West Coast Forage Species Protection and Management
Forage species are small schooling fishes and invertebrates that are critical for maintaining a healthy and diverse marine ecosystem. West Coast forage species include: Pacific sardine, Pacific herring, Northern anchovy, Pacific mackerel, smelts, sand lance, market squid, and krill. Forage species occupy a critical role in the marine food web as a primary food source for many commercially and recreationally valuable fish species, including several overfished groundfish species, salmon, and Pacific whiting, one of the region’s largest commercial fisheries. Forage species are also a principal food source for many species of marine mammals and seabirds, several of which are listed as threatened or endangered under the Endangered Species Act.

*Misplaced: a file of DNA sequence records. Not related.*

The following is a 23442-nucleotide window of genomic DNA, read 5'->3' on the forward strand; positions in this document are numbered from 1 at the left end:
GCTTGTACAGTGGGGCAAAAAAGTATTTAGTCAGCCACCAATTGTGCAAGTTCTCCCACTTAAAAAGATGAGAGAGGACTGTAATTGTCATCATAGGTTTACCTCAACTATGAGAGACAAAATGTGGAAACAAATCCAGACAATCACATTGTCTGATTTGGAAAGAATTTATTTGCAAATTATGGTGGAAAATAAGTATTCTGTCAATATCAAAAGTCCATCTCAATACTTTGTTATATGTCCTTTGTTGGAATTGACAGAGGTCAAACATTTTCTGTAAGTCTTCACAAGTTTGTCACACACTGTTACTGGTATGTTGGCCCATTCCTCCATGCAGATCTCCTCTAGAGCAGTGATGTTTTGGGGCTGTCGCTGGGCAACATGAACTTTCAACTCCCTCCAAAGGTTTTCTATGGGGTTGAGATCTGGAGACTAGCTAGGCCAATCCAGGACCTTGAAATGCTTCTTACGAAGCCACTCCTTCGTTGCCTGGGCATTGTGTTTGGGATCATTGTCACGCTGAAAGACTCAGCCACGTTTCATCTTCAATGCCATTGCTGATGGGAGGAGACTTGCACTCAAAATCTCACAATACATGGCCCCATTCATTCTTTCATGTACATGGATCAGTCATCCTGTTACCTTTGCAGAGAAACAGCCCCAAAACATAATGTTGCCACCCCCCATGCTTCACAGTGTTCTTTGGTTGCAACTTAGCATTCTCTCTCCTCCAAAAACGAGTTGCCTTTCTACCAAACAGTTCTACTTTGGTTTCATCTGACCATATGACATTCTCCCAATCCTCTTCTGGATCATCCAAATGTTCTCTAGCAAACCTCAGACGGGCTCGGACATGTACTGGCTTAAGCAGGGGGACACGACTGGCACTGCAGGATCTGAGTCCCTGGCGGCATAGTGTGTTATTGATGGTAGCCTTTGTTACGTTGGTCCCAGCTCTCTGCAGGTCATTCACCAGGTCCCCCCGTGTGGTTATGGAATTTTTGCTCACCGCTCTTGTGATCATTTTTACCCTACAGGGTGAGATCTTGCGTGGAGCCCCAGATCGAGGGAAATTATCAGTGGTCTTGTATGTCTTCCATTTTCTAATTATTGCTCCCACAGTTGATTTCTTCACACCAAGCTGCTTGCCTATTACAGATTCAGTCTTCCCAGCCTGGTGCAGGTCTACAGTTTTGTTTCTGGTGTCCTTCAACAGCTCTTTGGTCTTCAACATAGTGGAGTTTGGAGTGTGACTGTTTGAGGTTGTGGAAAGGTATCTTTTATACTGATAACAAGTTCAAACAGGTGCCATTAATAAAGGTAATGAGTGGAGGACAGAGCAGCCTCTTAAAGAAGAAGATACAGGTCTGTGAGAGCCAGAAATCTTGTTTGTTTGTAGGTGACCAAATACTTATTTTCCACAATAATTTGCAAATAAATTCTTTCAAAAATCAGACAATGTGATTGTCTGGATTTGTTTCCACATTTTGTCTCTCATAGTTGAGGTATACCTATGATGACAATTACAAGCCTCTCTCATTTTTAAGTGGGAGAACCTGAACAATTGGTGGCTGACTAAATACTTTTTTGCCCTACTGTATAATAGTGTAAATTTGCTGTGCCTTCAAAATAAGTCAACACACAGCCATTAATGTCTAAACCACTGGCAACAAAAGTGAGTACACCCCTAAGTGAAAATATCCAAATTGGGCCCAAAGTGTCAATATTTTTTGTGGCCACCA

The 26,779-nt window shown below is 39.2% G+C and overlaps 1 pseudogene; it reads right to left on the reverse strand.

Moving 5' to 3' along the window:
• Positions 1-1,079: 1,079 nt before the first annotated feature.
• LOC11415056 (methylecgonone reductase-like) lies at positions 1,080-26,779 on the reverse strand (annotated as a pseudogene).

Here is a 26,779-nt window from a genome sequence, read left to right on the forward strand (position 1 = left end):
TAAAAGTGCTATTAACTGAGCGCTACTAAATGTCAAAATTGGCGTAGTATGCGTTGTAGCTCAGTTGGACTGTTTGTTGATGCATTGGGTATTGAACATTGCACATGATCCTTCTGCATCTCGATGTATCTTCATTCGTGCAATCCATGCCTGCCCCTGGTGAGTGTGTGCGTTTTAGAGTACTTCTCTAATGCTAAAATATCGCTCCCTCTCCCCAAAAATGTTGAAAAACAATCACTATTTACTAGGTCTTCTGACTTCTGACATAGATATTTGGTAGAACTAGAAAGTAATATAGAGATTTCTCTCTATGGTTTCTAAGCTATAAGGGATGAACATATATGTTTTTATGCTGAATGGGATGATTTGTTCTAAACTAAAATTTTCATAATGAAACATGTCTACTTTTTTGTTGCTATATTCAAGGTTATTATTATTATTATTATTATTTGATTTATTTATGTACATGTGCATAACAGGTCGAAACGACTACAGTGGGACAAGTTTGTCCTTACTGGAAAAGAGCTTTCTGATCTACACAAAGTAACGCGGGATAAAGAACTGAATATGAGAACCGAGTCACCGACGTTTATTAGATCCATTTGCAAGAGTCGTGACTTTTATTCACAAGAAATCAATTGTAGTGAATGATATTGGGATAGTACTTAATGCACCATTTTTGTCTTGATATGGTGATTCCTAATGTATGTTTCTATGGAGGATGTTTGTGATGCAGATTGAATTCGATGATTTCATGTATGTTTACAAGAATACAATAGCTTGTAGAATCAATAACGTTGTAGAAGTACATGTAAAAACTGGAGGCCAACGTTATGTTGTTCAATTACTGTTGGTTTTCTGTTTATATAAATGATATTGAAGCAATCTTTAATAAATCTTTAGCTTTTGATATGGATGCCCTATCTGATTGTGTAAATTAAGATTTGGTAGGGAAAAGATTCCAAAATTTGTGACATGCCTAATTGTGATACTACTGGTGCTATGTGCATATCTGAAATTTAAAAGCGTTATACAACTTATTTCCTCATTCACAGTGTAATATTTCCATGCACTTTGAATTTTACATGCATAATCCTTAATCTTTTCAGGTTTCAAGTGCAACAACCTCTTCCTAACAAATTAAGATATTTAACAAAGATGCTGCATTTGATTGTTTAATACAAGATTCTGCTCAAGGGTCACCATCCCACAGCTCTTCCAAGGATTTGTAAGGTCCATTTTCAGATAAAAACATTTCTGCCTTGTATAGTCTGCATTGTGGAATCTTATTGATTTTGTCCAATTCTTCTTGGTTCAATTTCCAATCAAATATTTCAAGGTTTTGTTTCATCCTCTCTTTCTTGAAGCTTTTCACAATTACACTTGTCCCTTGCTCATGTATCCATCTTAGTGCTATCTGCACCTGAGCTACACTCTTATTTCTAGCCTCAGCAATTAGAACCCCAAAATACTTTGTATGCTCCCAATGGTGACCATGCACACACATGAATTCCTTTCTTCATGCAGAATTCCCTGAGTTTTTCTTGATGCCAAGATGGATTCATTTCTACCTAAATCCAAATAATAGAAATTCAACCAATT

Forage species populations face many threats, including climate change, acidification, pollution, and human exploitation. Many forage species are targeted in recreational and commercial fisheries along the West Coast. However, management of forage species continues to overlook the role forage species play in the ecosystem. RMCP is working with fellow conservation organizations to educate the public and reform management of forage species along the West Coast.
Lenfest Forage Fish Task Force Report, April 3, 2012 – “Little Fish, Big Impact”